Reduced hippocampal activation during episodic encoding in middle-aged individuals at genetic risk of Alzheimer's Disease: a cross-sectional study
1 Geriatric Research Education and Clinical Center, William S. Middleton Veteran's Affairs Hospital, Madison, WI, USA
2 Department of Medicine, University of Wisconsin Medical School, Madison, WI, USA
3 Department of Neurology, University of Wisconsin Medical School, Madison, WI, USA
BMC Medicine 2006, 4:1 doi:10.1186/1741-7015-4-1Published: 13 January 2006
The presence of the apolipoprotein E (APOE) ε4 allele is a major risk factor for the development of Alzheimer's disease (AD), and has been associated with metabolic brain changes several years before the onset of typical AD symptoms. Functional MRI (fMRI) is a brain imaging technique that has been used to demonstrate hippocampal activation during measurement of episodic encoding, but the effect of the ε4 allele on hippocampal activation has not been firmly established.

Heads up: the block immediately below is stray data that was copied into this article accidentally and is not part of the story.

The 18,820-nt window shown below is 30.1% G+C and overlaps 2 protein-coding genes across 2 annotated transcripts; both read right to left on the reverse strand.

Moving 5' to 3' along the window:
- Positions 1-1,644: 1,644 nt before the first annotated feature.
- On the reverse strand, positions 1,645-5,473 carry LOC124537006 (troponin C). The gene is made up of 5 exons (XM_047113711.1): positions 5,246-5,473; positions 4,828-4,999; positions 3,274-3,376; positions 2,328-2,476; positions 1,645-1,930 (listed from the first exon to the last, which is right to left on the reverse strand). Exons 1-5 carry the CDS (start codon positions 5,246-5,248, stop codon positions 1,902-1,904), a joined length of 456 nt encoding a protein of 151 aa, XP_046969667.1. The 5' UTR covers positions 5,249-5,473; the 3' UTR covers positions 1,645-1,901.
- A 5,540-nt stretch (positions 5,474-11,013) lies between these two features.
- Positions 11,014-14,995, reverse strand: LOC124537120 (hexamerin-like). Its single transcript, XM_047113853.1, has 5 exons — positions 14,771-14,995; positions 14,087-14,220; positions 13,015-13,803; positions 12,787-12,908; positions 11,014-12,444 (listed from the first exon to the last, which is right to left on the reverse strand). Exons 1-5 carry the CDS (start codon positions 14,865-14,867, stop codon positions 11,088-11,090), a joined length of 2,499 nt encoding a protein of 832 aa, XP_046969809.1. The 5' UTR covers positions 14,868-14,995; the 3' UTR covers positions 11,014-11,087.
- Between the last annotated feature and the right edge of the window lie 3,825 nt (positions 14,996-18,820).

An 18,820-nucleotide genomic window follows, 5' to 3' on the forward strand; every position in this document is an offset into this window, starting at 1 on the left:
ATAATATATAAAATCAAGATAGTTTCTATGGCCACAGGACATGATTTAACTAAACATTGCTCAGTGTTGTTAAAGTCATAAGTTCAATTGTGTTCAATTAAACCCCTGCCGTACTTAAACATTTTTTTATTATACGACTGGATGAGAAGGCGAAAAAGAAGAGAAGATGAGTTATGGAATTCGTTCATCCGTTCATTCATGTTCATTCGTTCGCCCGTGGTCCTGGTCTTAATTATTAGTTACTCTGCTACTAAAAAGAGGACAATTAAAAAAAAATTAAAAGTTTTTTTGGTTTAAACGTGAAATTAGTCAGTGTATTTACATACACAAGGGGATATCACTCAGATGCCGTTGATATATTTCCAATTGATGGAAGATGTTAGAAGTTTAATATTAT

The present study examined the effects of APOE genotype on brain activation patterns in the medial temporal lobe (MTL) during an episodic encoding task using a well-characterized novel item versus familiar item contrast in cognitively normal, middle-aged (mean = 54 years) individuals who had at least one parent with AD.
We found that ε3/4 heterozygotes displayed reduced activation in the hippocampus and MTL compared to ε3/3 homozygotes. There were no significant differences between the groups in age, education or neuropsychological functioning, suggesting that the altered brain activation seen in ε3/4 heterozygotes was not associated with impaired cognitive function. We also found that participants' ability to encode information on a neuropsychological measure of learning was associated with greater activation in the anterior MTL in the ε3/3 homozygotes, but not in the ε3/4 heterozygotes.
Together with previous studies reporting reduced glucose metabolism and AD-related neuropathology, this study provides convergent validity for the idea that the MTL exhibits functional decline associated with the APOE ε4 allele. Importantly, these changes were detected in the absence of meaningful neuropsychological differences between the groups. A focus of ongoing work in this laboratory is to determine if these findings are predictive of subsequent cognitive decline.